Now and then I teach art classes, and I talk to my students about color. It’s one of my favorite topics, because in any composition you can arrange shapes and create dark and light areas, but understanding color makes it easier to achieve the results desired and gives the artist a greater way of expressing themselves. In fact, color is one of the most important tools that an artist has, which could be why artists tend to be very much aware of the colors around them. This is how it is with me, anyway.
Hue is the word used to name a color. Red, yellow, blue, purple, green, orange are all hues. Mixing these colors can give us even more hues. If you mix white with a little red, for example, you get pink. If you mix blue with green you get a blue-green. There are numerous hues, which are achieved by mixing various colors or by mixing colors with black or white to change its value. Every color that you can think of has a hue. This to say, it has a name.
The Color Wheel
A circle of colors, commonly referred to as a color wheel, has been used by artists for generations. It is a diagram that shows the primary colors — red, yellow, and blue, and the secondary colors — purple, green, and orange, which are achieved by mixing equal amounts of any two primary colors. Some color wheels show the tertiary colors, which are achieved by mixing equal amounts of any primary color with a secondary color, and some color wheels show an even greater amount of colors achieved by further mixing.
Black and white are not usually included in a color wheel, since many feel that black and white are not colors — based on a popular theory that says that black is the complete absence of color, and white is the presence of all colors simultaneously. Confusing, I know, but you don’t need to understand everything about color in order to mix it. Though if it interests you to learn more, go to Color Matters and read Are Black and White Colors?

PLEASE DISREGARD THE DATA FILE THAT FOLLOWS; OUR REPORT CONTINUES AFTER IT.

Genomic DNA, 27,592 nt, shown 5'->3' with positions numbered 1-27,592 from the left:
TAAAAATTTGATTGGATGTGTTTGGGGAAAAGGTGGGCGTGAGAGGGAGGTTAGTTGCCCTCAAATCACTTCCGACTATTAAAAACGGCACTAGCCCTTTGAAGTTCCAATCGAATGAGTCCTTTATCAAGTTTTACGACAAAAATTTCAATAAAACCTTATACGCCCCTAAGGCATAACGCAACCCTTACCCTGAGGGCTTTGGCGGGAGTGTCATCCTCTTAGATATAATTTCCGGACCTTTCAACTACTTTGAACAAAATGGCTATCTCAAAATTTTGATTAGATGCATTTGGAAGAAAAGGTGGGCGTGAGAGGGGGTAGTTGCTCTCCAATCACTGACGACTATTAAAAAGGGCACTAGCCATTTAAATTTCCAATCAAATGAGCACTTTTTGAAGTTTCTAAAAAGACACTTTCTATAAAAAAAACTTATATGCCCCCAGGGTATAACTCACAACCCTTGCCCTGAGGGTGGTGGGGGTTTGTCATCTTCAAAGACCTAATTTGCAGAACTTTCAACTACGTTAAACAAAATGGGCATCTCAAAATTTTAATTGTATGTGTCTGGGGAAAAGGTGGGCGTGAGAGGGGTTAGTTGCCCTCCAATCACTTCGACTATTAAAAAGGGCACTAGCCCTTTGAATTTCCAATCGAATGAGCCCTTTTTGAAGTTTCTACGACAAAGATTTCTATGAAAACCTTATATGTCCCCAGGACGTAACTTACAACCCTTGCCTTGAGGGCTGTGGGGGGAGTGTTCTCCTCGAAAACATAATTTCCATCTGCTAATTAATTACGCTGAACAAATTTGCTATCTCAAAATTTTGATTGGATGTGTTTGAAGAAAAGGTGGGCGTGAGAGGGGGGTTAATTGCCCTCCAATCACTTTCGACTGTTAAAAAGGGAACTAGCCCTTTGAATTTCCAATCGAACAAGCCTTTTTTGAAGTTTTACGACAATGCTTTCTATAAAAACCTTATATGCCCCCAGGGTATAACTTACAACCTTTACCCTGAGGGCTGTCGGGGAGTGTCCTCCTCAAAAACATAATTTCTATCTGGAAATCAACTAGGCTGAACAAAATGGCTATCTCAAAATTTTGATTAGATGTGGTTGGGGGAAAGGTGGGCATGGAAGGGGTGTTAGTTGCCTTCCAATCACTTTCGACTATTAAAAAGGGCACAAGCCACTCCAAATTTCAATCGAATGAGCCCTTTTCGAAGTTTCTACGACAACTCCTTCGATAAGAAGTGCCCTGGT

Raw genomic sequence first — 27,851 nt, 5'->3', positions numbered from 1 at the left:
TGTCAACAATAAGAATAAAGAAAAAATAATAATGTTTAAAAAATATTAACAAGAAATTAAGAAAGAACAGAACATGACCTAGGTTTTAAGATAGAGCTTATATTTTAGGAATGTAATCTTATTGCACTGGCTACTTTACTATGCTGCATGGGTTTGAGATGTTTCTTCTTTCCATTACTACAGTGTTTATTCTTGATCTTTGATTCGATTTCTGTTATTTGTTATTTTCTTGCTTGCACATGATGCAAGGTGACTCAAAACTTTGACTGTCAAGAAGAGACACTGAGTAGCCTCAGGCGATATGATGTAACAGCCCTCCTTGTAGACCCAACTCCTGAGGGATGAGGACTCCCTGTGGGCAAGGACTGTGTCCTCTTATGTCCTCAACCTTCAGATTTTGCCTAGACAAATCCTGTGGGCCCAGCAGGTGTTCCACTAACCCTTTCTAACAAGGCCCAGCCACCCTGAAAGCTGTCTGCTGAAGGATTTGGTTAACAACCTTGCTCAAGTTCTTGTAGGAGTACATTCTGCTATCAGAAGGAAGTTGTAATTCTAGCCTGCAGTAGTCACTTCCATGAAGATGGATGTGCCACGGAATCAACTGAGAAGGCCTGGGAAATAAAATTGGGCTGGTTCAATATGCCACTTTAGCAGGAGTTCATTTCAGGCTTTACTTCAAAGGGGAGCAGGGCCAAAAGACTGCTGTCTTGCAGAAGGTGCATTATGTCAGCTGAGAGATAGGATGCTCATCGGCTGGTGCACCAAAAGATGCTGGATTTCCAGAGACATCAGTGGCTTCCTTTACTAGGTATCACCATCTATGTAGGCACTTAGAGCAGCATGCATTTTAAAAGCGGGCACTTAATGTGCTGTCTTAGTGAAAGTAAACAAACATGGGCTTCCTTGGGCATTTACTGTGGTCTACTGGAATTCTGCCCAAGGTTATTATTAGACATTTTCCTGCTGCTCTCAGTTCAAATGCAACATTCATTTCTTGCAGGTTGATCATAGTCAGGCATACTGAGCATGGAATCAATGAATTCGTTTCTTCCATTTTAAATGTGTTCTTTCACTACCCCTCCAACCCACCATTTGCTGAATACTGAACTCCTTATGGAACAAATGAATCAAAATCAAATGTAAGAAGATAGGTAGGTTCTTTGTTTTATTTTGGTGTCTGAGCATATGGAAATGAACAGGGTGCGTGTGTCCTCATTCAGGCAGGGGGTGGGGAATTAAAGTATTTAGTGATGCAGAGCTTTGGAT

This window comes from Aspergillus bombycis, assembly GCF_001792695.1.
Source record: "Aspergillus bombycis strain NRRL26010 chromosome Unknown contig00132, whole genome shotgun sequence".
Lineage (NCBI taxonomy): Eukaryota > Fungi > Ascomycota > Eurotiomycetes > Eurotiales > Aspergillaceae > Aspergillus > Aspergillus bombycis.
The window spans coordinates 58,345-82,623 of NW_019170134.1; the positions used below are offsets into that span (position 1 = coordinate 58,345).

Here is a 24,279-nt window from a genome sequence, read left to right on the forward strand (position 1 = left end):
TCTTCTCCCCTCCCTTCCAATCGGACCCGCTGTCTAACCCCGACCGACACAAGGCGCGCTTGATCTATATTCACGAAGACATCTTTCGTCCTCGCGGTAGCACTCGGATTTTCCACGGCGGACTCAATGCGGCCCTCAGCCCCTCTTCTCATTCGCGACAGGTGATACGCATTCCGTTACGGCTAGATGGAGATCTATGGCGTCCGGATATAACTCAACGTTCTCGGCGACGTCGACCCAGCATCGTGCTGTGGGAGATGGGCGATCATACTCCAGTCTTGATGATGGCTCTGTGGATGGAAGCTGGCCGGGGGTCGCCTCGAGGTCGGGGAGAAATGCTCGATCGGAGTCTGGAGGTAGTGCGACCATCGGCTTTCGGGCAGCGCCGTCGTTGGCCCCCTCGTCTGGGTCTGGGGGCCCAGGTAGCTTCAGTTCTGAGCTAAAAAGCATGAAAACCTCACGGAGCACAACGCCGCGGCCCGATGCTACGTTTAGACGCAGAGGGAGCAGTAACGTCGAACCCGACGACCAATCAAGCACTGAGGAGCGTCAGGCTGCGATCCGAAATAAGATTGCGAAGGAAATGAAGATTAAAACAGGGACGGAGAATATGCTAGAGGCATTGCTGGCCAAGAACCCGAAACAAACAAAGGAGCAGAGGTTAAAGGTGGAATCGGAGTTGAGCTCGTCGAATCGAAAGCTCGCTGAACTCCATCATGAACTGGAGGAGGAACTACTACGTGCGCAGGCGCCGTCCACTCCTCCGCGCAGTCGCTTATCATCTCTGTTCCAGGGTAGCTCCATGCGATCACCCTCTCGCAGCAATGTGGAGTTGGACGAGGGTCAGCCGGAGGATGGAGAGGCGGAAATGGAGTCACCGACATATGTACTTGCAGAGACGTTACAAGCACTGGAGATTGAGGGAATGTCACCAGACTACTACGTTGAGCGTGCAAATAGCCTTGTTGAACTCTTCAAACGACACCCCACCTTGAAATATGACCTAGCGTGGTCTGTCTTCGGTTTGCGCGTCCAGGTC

The logical relationship of colors on a color wheel are called color schemes. They take the guess work out of choosing colors that look good together. There are several combinations of color schemes in which to choose from. Here are seven popular color schemes:
The value of a color is its lightness or darkness. If you take blue, for example, and add to it white, you will have a light blue or a tint of blue. If you take the same blue and add to it black, you will have a dark blue, or a shade of blue. When a color is light we say that its value is high. When dark, its value is low. The more white added to a color makes its value higher, and the more black makes its value lower.
The intensity of a color is its brightness or dullness. If a color is bright, it is considered to be intense. If it is dull, it is less intense. A pure blue, for example, is intense. If you add a little orange to this blue it becomes less intense, and the more orange you add the less intense it becomes. Equal amounts of pure blue and pure orange make gray. The same goes for any two colors opposite each other on the color wheel.
The temperature of a color has to do with its warmth or coolness. In general, the warm colors are reds, oranges, and yellows. The cool colors are blues, greens, and purples. However, any color can become warm or cool depending on what color has been mixed into it.
If you know how to manipulate color, you can create a desired effect or mood. When a color is placed on top of another color, for example, it influences how it appears. It may appear cool or warm, or less intense, or lighter, or darker, depending on the color it sits on.
When musical notes are placed together they create a melody that can affect our emotions. Colors can also cause an emotional response. Colors that are bright and/or warm tend to produce a cheerful feeling, similar to a lively, toe-tapping song. Colors that are slightly saturated tend to produce a feeling of relaxation, similar to a genera of music known as easy listening. Other color choices create other moods. In fact, color can help to convey whatever mood you can think of.
Light Affects Color
There are three different kinds of light that artists might consider when painting. These are local color, optical color, and arbitrary color. Local color, also called objective color, is when an artist reproduces the colors seen in nature in daylight — the grass is green, the sky is blue, apples are red, and so on. With optical color, the artist paints the colors they see under a light other than day light, such as moonlight or candlelight. With arbitrary color, natural colors are ignored and the artist uses choices of color based on aesthetics or emotional reasons. Artists, such as Andre Derain and Maurice de Vlaminck often used arbitrary color.
Painting in Color
Hopefully you now understand color a little more than before. And if you take painting classes and practice, your understanding is likely to grow and your paintings will improve.